Kenya lost about Sh156 billion between 2000 and 2008 to illicit outflows of capital perpetuated by wealthy businesspeople and multinationals. These resources can finance about 70 per cent of Kenya’s 2010/11 development budget of Sh222 billion.
Global Financial Integrity (GFI) director Raymond Baker said intra-company deals represent about 50 to 60 per cent of cross-border trade where most of the money is lost through clever accounting. “I have never known a multinational, multibillion-dollar, multiproduct corporation that doesn’t use fictitious transfer pricing in some part of its business to shift money in some of its entities,” Mr Baker says.
In a well-planned syndicate, and taking advantage of lack of expertise and weak laws Kenya, companies continue to shift profits to low tax jurisdictions and avoid taxes in countries where corporations have substantial trading operations — in what is called transfer pricing.
Transfer pricing – or transfer mispricing as this widespread practice might be more aptly called – distorts trade and taxation. Transfer prices are abusive if the cost of purchases in countries with a high tax rate is inflated (overbilling) or the profits from sales are artificially reduced (under-billing).
This increases profits in countries with low tax rate and raises costs in those with a high tax rate. This way the company reduces its tax burden in the high-tax-country and books its profits in the low-tax country. Overall, the total tax burden decreases.
For instance, a Swiss company buys flowers from its Kenyan subsidiary. How much does the parent pay the daughter for the products? The price determines how high the daughter’s profit and thus the taxes owed in Kenya will be. If the Swiss company were to buy the flowers from an independent dealer in Kenya it would have to pay a market price. If it pays less, the profit of its Kenyan subsidiary is smaller, resulting in a smaller tax payment to the Kenya government.
Kenya Revenue Authority (KRA) says it is investigating some multinationals for abusive transfer mispricing. Among them, according to Mr John Njiraini, the KRA commissioner of domestic taxes in charge of the large taxpayers, are the country’s three largest flower companies.
“We have seen cases of multinationals reporting losses in Kenyan subsidiaries while their parent firms are making huge profits. We are investigating whether they have abused their transfer pricing policies,” Mr Njiraini, said.
Mr Njiraini, who was giving a presentation to journalists attending Reporting on Public Spending course by International Institute for Journalism (IIJ) of Capacity Building International Germany (InWEnt), said KRA and other tax administrators in various countries have come up with Information Exchange Protocols to share intelligence.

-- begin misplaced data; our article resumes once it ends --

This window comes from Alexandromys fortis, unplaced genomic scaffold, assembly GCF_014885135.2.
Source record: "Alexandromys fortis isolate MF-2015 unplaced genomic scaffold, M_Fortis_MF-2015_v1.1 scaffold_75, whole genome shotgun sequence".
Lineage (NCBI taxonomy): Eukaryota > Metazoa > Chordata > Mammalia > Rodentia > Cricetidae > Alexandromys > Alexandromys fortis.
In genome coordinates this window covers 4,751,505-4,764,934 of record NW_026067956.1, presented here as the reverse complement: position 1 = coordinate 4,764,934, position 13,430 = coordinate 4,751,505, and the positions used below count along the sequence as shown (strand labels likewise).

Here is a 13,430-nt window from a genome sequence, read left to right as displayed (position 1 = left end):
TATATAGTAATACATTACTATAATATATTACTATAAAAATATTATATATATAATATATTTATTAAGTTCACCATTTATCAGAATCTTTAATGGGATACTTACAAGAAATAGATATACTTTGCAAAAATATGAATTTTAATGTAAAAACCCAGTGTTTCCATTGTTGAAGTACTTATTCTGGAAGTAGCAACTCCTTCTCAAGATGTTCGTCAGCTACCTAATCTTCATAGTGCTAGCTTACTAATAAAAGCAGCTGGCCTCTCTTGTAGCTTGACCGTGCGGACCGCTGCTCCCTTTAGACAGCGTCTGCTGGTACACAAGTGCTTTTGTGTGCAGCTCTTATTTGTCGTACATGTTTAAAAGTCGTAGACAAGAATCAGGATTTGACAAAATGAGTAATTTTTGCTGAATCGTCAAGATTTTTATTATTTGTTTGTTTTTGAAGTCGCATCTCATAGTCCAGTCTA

It has joined the Global Forum on Transparency in the Exchange of Information for tax purposes. The forum brings together 95 countries (including all G20, OECD and Offshore jurisdictions) committed to combating international tax avoidance.
Mr Martin Kisuu, a tax partner at PKF Eastern Africa, says Kenya may have joined the forum to access information on its produce sold abroad. “In some cases, the Kenyan and foreign entities are related and it is always feared that the relationship would be exploited to minimise the incidence of tax in Kenya,” Mr Kisuu says.
Mr Njiraini says to be able to crack the abusive transfer pricing syndicate, Kenya requires experienced lawyers in the area as well as tax experts, who are not currently available. Some of the tax-avoidance methods are rampant because there is no legislation against them.
KRA has contacted Flora Holland, the world’s largest flower marketer based in the Netherlands to understand the operation of the fresh flower market. According to Mr Njiraini, Kenyan flower firms contribute $250 million a year in the flower market in Holland.
This, he says, that doesn’t include Kenya’s biggest three flower firms which control 70 per cent of the local flower market that are under investigation. Mr Kisuu says although Kenya crafted transfer pricing legislation modelled on OECD’s in 2006, there was no capacity in terms of technical skills and tools to enforce the rules. “Transfer pricing regulations present a complex field of international taxation and certainly the learning curve for both KRA and taxpayers is still stiff,” the tax expert says.
Prior the Income Tax (Transfer Pricing) Rules of June 16, 2006, there were no guidelines to assist multinational companies to comply with Section 18, particularly with determination of arm’s-length pricing.
Mr Alvin Mosioma, Coordinator of Tax Justice Network-Africa Secretariat, based in Nairobi says: “Our attempts to investigate companies practising transfer mispricing has in the past hit a dead end because many of them are not publicly quoted and hence are under no obligation to make their books of account public.”
Mr Mosioma says transfer mispricing is a difficult issue to investigate since it involves operations of related companies in several tax jurisdictions where companies use manipulative accounting to move their profits to a lower tax jurisdiction.
Most flower firms based in Naivasha are subsidiaries of Dutch-based companies. “Netherlands is recognized as a tax haven and there are studies that have shown that the country’s tax system has similarities with tax havens since it allows the creation of special vehicles (foundations, trusts etc) that are usually used for tax planning and avoidance,” Mr Mosioma adds.